Light for a Darkened World

Baptism of Our Lord 9 January 2011

(Isaiah 42:1-9   Psalm 29  Acts 10:34-43   Matthew 3:13-17

“Light for a Darkened World”

The tragic shooting event that took place in Arizona yesterday had a numbing effect on many of those who attended the 5:30 worship service last evening.  Since then the news has been non-stop.  “Vitriol” has become a household word in less than 24 hours.  Talk of civility in the midst of passionate disagreement has come to the forefront in a most catastrophic way.

I dare to suggest that each one of us plays a role in similar situations more immediate to our lives.  And so the need, the urgent, necessary, essential need to hear God’s Good News from this pulpit this morning.

Today we begin eight weeks of the Epiphany season, eight weeks to celebrate the manifestation, the “showing off” of Jesus to the world, as was done when the wise men arrived at the stable.

As the early followers of Jesus discovered, Jesus outruns all our explanations of who Jesus is; yet we bear witness to him.  Our own conviction is that Jesus is the Beloved of God; Jesus is the Word made Flesh; Jesus is the Light of the world.  But after all the talk of Jesus, there is now the walk. And so we are called to a new righteousness, to bold conviction, and to a new way to be in relationship with others.

An Epiphany story:

In the days immediately surrounding Christmas, for a woman who was visiting here in town, her holidays weighed heavy upon her because the day after Christmas was the 4th anniversary of her daughter’s death.  Later in the afternoon of December 26, this woman realized she needed the comfort of a quiet church and the solace of a lighted candle.  She simply wanted to light a tiny votive candle and sit in prayer before it, remembering her daughter in a special way at Christmas.

She began walking the streets here in Gettysburg, checking out several churches in the downtown area.   What she found may come as no surprise to most of you. She found locked church doors, so she went back to the home where she was staying.  The people there asked if she had stopped at St. James.  She said she had not and so decided to go out again and try one last church.   When she got here she found locked doors, also, but then she saw some people, finding out they were here for an AA meeting.  And one of them invited her in, and showed her into this worship space.

The woman then realized we don’t have votive candles to be lit, so she took one of the candles from the altar, and lit it, and sat before it—and there found the quiet prayer time and peaceful comfort in front of a lighted candle— light in a darkened church; light for a weary heart.

This is a story that can simply make us feel “warm and fuzzy” or it can be much more.

Notice the person who offered hospitality to this woman is a person we too often push to the margins of society:  drunkards, addicts, low life.  Notice, also, the person who accepted the hospitality is a person we too often feel uncomfortable around—someone who is sad when everyone else is having fun; someone who doesn’t get over the loss of a loved one as quickly as we want them to.

This past Thursday I attended a funeral of a longtime friend.  For me, it’s always such a different experience to sit in the pew for a funeral.  The epistle text was that powerful Baptism text from Romans 8, and it came thundering into me in a way I may never have experienced before: “If God is for us, who is against us? (31b). For I am convinced that neither death no life, nor angels, nor rulers, nor things present, nor things to come, not powers, nor height, nor depth, nor anything else in all creation , will be able to separate us from the love of God in Christ Jesus our Lord.” (38). I heard these verses for the first time.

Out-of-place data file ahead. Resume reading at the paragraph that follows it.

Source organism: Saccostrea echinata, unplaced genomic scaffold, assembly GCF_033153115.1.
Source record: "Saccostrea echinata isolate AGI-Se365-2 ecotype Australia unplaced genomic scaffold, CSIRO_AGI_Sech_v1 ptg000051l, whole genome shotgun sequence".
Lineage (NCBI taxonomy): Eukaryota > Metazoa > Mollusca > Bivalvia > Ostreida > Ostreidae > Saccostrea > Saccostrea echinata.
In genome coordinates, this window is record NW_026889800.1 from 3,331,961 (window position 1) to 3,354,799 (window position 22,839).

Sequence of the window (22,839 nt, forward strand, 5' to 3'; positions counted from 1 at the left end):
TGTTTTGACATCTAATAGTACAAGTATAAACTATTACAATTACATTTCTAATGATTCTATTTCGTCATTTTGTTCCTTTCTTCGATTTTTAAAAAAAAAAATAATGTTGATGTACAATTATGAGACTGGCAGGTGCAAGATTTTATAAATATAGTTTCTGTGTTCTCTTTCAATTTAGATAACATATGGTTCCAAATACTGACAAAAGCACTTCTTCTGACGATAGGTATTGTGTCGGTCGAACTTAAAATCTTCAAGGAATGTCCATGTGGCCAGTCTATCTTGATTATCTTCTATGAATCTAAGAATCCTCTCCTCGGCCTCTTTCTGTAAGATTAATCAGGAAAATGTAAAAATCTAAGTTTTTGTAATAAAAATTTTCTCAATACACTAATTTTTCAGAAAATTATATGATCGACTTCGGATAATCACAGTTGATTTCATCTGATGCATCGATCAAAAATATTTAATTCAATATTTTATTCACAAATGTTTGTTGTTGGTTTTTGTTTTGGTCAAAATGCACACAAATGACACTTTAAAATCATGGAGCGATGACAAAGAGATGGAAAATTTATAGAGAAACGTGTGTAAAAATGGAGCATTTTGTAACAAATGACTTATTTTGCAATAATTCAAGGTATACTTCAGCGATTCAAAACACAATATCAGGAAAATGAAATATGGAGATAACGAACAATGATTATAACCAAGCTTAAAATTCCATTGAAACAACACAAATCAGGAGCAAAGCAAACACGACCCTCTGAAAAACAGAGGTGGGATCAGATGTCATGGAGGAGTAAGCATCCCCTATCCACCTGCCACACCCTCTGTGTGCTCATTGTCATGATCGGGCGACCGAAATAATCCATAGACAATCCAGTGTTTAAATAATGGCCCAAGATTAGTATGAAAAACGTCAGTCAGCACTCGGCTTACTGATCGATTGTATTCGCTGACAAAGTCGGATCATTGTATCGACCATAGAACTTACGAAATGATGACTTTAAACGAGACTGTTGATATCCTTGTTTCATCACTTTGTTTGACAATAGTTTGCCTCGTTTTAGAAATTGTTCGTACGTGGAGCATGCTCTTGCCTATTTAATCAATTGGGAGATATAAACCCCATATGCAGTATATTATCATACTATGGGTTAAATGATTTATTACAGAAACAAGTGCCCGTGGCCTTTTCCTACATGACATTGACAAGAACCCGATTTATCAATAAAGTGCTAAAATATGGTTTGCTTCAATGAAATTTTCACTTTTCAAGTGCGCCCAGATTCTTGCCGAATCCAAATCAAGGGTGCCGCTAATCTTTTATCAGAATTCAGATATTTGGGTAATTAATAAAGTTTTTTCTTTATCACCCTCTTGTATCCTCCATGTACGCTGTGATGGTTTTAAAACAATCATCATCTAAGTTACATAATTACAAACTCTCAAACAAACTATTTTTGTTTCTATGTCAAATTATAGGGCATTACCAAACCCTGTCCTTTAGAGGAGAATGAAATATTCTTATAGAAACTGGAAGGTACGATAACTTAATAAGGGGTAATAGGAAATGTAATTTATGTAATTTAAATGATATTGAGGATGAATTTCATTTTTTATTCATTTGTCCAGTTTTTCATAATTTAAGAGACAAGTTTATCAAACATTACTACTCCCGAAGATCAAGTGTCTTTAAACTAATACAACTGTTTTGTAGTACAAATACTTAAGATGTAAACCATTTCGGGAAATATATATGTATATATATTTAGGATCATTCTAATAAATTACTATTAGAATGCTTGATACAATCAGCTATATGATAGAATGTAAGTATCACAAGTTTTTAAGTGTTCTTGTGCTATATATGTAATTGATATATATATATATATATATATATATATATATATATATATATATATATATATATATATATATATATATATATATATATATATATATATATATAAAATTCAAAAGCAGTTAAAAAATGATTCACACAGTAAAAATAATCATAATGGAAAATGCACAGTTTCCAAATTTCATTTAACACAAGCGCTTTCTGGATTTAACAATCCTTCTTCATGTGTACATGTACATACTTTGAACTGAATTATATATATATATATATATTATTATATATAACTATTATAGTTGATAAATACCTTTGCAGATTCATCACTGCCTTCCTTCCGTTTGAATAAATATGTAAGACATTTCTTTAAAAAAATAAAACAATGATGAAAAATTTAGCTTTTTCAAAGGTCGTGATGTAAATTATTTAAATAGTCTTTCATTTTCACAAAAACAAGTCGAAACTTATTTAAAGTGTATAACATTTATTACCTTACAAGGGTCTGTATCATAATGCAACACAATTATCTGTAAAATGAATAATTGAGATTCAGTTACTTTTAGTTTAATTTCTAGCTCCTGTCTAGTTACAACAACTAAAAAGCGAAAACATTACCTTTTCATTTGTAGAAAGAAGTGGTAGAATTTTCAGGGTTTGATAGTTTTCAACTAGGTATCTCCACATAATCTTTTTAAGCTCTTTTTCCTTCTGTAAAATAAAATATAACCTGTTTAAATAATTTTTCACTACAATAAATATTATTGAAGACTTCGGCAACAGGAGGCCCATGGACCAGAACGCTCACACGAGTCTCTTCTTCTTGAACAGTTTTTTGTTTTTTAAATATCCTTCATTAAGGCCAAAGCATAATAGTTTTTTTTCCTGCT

This is baptism’s true claim.  We hear it toward the very end of the Baptism Rite, (Child of God, you have been sealed by the Holy Spirit and marked with the cross of Christ forever.)  It’s the same claim we hear as a voice from heaven as Jesus comes up out of the waters of the Jordan River.

God’s power for life is stronger than our leanings toward the power of death.

Water.  Words. Community.  Presenting a child for baptism.  Offering a person back to a God who models the cross.  Inviting a child to listen for a voice calling in the night; putting a person at risk to leave family and friends to speak clearly a truth for which one can suffer.  We have been invited into the risks, and by God’s grace, accept these risks with our own lives.

Jesus is baptized by a man who speaks truth to power. Jesus is baptized by a man who calls for repentance, a call to a whole people to change their historic direction, not only their hearts.  Jesus comes, as does everyone else, from the center of society to the river to meet John at the margins.  And immediately after he is baptized, Jesus is taken by the Spirit into the wilderness, further to the outskirts of society.

Yes, we are claimed, securely claimed, and we are sealed in Baptism; and we are sent.

Baptism didn’t beam Jesus up out of a weary world into a garden of bliss.  Rather, Jesus entered more deeply into a world in need of justice and civility, and compassion and repentance.  And Jesus entered with a freedom that comes from knowing he was deeply loved.  That freedom is ours!

We have been claimed and freed to become light for others, with bold conviction.  A new way to be in relationship with others—behind locked doors, beyond locked doors; in darkened spaces with a lighted candle, in a darkened world with the light of our lives.  The Light has come.  Amen.



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